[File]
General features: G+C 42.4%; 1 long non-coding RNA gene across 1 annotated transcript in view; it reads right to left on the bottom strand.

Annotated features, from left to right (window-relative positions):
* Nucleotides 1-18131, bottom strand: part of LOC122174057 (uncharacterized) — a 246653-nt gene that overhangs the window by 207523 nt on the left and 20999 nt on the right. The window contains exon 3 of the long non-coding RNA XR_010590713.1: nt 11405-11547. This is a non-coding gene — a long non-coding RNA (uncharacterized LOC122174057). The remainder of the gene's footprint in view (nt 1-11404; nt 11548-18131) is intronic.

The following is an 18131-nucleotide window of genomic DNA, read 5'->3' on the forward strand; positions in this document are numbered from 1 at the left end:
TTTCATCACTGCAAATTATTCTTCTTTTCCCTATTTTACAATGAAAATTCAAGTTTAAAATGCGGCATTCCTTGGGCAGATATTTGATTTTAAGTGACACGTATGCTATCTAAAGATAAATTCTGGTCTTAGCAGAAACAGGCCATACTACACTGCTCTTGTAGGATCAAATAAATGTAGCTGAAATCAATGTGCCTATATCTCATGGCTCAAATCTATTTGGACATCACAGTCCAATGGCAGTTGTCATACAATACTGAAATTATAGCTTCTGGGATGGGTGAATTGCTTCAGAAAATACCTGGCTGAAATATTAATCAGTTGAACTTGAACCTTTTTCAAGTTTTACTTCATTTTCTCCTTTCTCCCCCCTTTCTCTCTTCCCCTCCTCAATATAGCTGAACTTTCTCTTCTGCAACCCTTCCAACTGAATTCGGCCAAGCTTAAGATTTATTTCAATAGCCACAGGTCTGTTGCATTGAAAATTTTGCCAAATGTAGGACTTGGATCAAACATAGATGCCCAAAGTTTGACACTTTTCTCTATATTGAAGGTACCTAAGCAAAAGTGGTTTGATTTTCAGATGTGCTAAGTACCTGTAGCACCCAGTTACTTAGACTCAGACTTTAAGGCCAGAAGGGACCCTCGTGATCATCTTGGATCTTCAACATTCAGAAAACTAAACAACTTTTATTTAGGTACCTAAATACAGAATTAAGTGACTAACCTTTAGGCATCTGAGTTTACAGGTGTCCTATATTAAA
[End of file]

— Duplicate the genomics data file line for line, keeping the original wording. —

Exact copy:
General features: G+C 42.4%; 1 long non-coding RNA gene across 1 annotated transcript in view; it reads right to left on the bottom strand.

Annotated features, from left to right (window-relative positions):
* Nucleotides 1-18131, bottom strand: part of LOC122174057 (uncharacterized) — a 246653-nt gene that overhangs the window by 207523 nt on the left and 20999 nt on the right. The window contains exon 3 of the long non-coding RNA XR_010590713.1: nt 11405-11547. This is a non-coding gene — a long non-coding RNA (uncharacterized LOC122174057). The remainder of the gene's footprint in view (nt 1-11404; nt 11548-18131) is intronic.

The following is an 18131-nucleotide window of genomic DNA, read 5'->3' on the forward strand; positions in this document are numbered from 1 at the left end:
TTTCATCACTGCAAATTATTCTTCTTTTCCCTATTTTACAATGAAAATTCAAGTTTAAAATGCGGCATTCCTTGGGCAGATATTTGATTTTAAGTGACACGTATGCTATCTAAAGATAAATTCTGGTCTTAGCAGAAACAGGCCATACTACACTGCTCTTGTAGGATCAAATAAATGTAGCTGAAATCAATGTGCCTATATCTCATGGCTCAAATCTATTTGGACATCACAGTCCAATGGCAGTTGTCATACAATACTGAAATTATAGCTTCTGGGATGGGTGAATTGCTTCAGAAAATACCTGGCTGAAATATTAATCAGTTGAACTTGAACCTTTTTCAAGTTTTACTTCATTTTCTCCTTTCTCCCCCCTTTCTCTCTTCCCCTCCTCAATATAGCTGAACTTTCTCTTCTGCAACCCTTCCAACTGAATTCGGCCAAGCTTAAGATTTATTTCAATAGCCACAGGTCTGTTGCATTGAAAATTTTGCCAAATGTAGGACTTGGATCAAACATAGATGCCCAAAGTTTGACACTTTTCTCTATATTGAAGGTACCTAAGCAAAAGTGGTTTGATTTTCAGATGTGCTAAGTACCTGTAGCACCCAGTTACTTAGACTCAGACTTTAAGGCCAGAAGGGACCCTCGTGATCATCTTGGATCTTCAACATTCAGAAAACTAAACAACTTTTATTTAGGTACCTAAATACAGAATTAAGTGACTAACCTTTAGGCATCTGAGTTTACAGGTGTCCTATATTAAA